Third molar teeth develop and generally erupt in the late teenage years or early twenties.
The most common reason they are removed is because of infection or tooth decay. This occurs more often around impacted third molar teeth which are difficult or impossible to clean adequately. An impacted third molar tooth is simply a tooth that cannot erupt properly into the mouth because of insufficient space.
Less common reasons for their removal include jaw cysts, damage to the tooth immediately in front or rare pathology. The literature does not support the removal of impacted third molar teeth to prevent crowding following orthodontic treatment, although referral is often made by your Orthodontist following completion of their treatment if there is a likelihood of future problems because of insufficient space.
Third molar teeth are commonly removed because most people do not have space for them to erupt into the oral cavity. Often you will be aware of problems associated with these teeth (symptomatic) although many people present with asymptomatic third molars that do show signs of a disease process and therefore need to be removed.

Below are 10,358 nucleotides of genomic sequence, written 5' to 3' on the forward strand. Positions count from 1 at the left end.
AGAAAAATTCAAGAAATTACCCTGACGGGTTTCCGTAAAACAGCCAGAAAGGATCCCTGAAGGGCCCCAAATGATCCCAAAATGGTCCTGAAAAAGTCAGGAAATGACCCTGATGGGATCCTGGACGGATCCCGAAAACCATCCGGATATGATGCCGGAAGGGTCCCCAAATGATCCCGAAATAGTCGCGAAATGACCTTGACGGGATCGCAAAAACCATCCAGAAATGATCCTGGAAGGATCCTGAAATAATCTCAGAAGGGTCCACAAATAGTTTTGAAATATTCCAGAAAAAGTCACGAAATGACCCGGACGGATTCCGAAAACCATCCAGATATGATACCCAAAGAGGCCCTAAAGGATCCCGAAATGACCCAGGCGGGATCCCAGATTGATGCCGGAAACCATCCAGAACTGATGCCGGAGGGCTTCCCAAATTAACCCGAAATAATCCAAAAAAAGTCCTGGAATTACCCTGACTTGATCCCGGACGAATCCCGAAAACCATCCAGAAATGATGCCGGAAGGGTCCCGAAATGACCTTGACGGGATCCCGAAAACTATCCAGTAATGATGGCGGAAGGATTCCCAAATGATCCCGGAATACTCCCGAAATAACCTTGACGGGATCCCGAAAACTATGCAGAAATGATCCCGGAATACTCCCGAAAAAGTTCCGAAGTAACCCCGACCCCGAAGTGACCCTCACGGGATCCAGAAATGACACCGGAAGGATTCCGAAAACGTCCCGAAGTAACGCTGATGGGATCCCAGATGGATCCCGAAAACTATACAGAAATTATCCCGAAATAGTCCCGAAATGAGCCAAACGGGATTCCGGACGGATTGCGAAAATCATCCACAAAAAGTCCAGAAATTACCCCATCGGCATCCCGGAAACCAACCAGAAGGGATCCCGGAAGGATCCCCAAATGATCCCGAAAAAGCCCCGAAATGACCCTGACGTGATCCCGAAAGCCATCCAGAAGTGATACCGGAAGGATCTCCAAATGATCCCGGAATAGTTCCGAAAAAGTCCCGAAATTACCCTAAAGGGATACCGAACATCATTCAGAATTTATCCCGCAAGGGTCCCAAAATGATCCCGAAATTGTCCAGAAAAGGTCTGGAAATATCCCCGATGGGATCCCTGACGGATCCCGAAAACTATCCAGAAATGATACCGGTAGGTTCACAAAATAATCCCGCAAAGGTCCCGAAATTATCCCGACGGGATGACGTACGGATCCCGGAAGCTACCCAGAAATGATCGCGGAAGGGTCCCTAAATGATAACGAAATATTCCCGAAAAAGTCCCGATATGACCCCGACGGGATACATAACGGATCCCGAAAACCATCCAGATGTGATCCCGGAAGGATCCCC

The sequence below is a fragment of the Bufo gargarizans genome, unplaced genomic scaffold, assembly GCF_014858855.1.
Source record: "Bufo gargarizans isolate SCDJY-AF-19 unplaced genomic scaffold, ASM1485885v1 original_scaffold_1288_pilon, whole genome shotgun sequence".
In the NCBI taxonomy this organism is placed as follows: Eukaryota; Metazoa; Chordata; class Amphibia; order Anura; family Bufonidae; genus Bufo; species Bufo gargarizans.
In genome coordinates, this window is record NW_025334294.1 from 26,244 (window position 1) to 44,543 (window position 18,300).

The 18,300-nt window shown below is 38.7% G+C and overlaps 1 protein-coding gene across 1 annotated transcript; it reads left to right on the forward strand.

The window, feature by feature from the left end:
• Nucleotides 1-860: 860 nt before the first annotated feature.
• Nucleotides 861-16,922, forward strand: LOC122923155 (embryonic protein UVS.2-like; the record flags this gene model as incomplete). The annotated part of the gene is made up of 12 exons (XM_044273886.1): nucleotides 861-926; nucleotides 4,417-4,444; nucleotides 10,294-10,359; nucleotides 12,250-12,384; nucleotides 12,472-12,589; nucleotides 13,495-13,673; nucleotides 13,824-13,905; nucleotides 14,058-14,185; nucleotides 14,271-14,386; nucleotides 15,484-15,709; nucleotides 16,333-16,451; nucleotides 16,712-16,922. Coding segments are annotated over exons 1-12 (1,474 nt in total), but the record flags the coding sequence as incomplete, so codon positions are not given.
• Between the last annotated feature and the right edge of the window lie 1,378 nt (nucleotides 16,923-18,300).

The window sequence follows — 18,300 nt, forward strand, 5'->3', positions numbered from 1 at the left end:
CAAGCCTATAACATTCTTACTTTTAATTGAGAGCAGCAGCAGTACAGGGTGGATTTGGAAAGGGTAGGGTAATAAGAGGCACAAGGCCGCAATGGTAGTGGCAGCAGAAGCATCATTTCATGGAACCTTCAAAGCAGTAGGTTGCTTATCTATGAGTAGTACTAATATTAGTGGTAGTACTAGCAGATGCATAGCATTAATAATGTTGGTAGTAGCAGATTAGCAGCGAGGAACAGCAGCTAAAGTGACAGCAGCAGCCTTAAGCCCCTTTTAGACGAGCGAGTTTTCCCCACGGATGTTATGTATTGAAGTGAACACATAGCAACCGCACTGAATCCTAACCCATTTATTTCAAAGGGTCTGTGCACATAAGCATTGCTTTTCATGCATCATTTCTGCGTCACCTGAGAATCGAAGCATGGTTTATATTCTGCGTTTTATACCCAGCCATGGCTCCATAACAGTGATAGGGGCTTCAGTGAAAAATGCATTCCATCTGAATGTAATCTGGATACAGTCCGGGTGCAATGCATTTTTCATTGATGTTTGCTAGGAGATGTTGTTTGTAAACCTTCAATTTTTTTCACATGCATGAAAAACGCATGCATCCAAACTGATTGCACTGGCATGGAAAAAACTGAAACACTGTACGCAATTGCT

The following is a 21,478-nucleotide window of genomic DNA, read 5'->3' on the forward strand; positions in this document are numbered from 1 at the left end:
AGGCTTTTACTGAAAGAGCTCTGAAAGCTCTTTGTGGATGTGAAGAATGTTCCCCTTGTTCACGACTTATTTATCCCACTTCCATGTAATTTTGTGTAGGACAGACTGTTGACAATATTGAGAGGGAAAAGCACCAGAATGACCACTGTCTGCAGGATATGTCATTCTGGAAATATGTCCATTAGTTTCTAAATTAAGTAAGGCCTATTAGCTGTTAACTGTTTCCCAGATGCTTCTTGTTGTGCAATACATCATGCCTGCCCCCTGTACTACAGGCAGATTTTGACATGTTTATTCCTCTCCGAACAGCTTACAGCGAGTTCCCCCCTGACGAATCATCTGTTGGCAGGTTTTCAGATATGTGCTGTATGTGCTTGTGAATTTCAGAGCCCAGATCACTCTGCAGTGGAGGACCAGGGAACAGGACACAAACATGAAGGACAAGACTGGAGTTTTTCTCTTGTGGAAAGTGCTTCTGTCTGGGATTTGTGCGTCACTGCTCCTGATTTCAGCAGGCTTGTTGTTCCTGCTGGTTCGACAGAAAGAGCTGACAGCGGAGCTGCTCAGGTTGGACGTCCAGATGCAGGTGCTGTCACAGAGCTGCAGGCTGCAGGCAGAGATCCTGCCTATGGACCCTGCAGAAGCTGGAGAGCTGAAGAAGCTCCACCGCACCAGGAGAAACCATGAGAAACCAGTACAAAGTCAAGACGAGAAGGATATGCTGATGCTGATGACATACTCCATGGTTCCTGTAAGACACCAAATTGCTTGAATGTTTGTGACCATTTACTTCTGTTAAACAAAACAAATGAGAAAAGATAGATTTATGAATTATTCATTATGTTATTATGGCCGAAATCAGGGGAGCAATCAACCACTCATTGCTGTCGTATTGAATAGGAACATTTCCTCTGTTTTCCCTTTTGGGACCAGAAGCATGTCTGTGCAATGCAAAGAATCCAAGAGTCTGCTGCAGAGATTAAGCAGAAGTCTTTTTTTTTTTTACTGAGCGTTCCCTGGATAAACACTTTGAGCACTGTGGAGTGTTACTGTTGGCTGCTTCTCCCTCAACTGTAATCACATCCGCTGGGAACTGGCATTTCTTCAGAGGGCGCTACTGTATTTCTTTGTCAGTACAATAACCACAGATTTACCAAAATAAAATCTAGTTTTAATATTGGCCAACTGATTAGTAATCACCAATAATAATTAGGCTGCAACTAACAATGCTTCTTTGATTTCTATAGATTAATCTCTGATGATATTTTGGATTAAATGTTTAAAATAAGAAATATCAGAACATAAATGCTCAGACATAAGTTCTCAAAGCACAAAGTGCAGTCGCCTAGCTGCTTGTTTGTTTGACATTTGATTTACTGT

At the time of consultation the doctor will discuss with you the indications for recommending removal, surveillance or no treatment of your impacted third molar teeth.
Most impacted third molar teeth will be removed under a general anesthetic as a day surgery procedure, although sometimes an overnight admission is indicated. This will be discussed at the time of consultation with Dr Anker or A/Prof Sherring.